Macbeth is disturbed by the idea of killing Duncan in order to be king.
When the three witches deliver their prophecies and one comes true, Macbeth is excited. He is pleased with the idea that he is Thane of Cawdor, and has a chance to be king. At the same time, he shrinks from the idea of killing Duncan. It makes his heart beat fast to think of it.
Are less than horrible imaginings:
My thought, whose murder yet is but fantastical,(150)
Shakes so my single state of man that function
Is smother'd in surmise, and nothing is
But what is not. (Act 1, Scene 3)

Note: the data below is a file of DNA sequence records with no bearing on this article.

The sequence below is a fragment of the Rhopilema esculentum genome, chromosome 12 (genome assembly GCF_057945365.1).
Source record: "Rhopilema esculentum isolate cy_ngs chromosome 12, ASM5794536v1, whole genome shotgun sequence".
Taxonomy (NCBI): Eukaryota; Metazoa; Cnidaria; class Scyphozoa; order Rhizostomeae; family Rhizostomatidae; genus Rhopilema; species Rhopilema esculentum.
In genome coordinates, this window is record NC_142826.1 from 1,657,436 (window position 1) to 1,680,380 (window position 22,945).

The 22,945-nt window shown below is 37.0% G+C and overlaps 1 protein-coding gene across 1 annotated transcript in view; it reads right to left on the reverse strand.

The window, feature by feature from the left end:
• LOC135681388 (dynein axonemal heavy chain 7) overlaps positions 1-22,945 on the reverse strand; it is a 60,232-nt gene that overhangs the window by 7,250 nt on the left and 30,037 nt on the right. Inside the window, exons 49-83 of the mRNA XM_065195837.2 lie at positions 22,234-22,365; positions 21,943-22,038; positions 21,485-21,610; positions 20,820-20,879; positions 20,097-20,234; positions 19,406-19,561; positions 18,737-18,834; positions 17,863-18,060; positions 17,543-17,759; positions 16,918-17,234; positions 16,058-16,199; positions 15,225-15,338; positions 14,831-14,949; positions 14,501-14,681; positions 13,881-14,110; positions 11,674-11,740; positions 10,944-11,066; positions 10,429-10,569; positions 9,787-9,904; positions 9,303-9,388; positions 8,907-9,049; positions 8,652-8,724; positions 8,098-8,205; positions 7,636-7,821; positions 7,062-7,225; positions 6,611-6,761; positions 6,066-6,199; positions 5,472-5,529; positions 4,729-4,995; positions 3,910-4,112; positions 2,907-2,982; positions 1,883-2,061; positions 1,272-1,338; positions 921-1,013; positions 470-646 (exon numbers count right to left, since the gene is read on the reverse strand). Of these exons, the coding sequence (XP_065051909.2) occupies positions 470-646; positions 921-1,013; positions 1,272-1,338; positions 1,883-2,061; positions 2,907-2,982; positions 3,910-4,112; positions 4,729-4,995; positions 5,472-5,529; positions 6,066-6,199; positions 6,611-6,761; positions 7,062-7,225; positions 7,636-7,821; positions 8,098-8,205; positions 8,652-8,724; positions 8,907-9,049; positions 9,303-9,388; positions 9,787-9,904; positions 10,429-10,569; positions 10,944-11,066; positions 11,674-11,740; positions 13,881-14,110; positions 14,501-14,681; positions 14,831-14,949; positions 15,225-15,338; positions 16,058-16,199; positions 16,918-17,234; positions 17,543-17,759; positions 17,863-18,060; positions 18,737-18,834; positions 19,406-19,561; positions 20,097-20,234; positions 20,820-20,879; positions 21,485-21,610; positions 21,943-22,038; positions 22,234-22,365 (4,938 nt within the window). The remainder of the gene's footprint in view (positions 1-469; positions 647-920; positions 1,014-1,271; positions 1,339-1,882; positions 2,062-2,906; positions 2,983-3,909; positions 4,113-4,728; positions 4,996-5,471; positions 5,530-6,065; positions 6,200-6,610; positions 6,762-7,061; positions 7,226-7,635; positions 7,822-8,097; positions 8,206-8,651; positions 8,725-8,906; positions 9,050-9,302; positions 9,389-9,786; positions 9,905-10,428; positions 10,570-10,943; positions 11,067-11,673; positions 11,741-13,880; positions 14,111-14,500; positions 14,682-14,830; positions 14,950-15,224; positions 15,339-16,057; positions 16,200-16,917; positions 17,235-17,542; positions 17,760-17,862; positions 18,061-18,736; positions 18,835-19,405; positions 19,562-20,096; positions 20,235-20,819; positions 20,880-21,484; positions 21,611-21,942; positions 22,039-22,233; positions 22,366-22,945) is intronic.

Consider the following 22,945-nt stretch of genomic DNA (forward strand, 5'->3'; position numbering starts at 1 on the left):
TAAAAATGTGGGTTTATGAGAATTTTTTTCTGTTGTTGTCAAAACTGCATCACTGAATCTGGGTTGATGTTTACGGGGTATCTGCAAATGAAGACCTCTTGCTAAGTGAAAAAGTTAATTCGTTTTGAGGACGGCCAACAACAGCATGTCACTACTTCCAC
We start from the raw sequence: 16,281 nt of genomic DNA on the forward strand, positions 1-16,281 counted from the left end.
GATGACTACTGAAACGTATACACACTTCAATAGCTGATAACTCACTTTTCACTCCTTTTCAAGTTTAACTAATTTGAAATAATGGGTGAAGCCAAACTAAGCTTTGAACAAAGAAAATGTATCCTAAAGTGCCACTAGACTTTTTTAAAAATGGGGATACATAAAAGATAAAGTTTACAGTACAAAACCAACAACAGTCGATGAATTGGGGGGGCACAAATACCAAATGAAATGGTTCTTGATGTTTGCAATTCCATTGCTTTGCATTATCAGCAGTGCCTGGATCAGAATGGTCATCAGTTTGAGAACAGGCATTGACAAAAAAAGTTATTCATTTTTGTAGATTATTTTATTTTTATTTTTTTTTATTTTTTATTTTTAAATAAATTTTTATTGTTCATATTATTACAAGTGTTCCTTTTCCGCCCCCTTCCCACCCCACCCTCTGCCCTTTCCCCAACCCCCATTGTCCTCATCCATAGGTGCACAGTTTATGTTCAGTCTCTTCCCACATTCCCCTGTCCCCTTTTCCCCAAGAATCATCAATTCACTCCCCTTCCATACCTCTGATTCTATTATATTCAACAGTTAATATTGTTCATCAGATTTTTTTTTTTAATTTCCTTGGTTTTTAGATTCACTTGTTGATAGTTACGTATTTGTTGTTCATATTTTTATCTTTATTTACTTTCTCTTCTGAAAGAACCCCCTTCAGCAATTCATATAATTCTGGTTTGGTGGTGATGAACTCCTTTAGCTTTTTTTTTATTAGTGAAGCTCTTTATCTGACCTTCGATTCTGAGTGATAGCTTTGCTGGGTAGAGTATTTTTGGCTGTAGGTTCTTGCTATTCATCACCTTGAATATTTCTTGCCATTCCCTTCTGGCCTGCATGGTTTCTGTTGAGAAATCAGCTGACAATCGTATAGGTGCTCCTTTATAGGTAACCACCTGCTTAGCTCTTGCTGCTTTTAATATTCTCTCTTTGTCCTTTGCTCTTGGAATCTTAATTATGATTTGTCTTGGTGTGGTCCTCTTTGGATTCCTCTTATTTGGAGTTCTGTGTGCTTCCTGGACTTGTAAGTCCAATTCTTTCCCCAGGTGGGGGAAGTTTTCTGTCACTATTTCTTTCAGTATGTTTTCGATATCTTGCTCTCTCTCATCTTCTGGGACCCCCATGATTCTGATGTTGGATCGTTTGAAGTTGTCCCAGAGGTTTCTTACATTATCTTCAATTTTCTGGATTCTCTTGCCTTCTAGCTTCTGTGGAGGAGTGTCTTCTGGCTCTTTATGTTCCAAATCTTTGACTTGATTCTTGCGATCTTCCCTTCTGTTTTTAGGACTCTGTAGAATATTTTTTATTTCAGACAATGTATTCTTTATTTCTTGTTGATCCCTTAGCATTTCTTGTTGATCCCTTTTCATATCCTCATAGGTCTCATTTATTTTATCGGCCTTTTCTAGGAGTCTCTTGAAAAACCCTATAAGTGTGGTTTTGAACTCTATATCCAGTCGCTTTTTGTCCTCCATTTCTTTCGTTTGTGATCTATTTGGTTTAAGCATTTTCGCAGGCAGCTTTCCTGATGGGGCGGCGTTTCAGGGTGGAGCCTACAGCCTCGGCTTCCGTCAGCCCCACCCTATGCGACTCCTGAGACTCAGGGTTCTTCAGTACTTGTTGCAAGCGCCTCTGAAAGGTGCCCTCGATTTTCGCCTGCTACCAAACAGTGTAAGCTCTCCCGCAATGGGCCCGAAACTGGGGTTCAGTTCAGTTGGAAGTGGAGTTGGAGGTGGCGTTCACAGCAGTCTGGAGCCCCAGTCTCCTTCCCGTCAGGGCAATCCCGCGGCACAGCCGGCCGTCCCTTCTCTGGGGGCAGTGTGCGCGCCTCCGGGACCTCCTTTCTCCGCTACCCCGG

Even considering the proposition terrifies him. He does not see himself as a murderer, and it certainly never seemed to occur to him to murder Duncan. He says later that he loves Duncan, and considers him a kinsman.
Macbeth’s indecision is a running theme. His wife convinces him to kill Duncan, but even then he wavers. After the bloody deed is done, he continues to have regrets that seem to lead him to slowly lose his mind (while his wife more quickly loses hers). It shows us Macbeth is not all bad.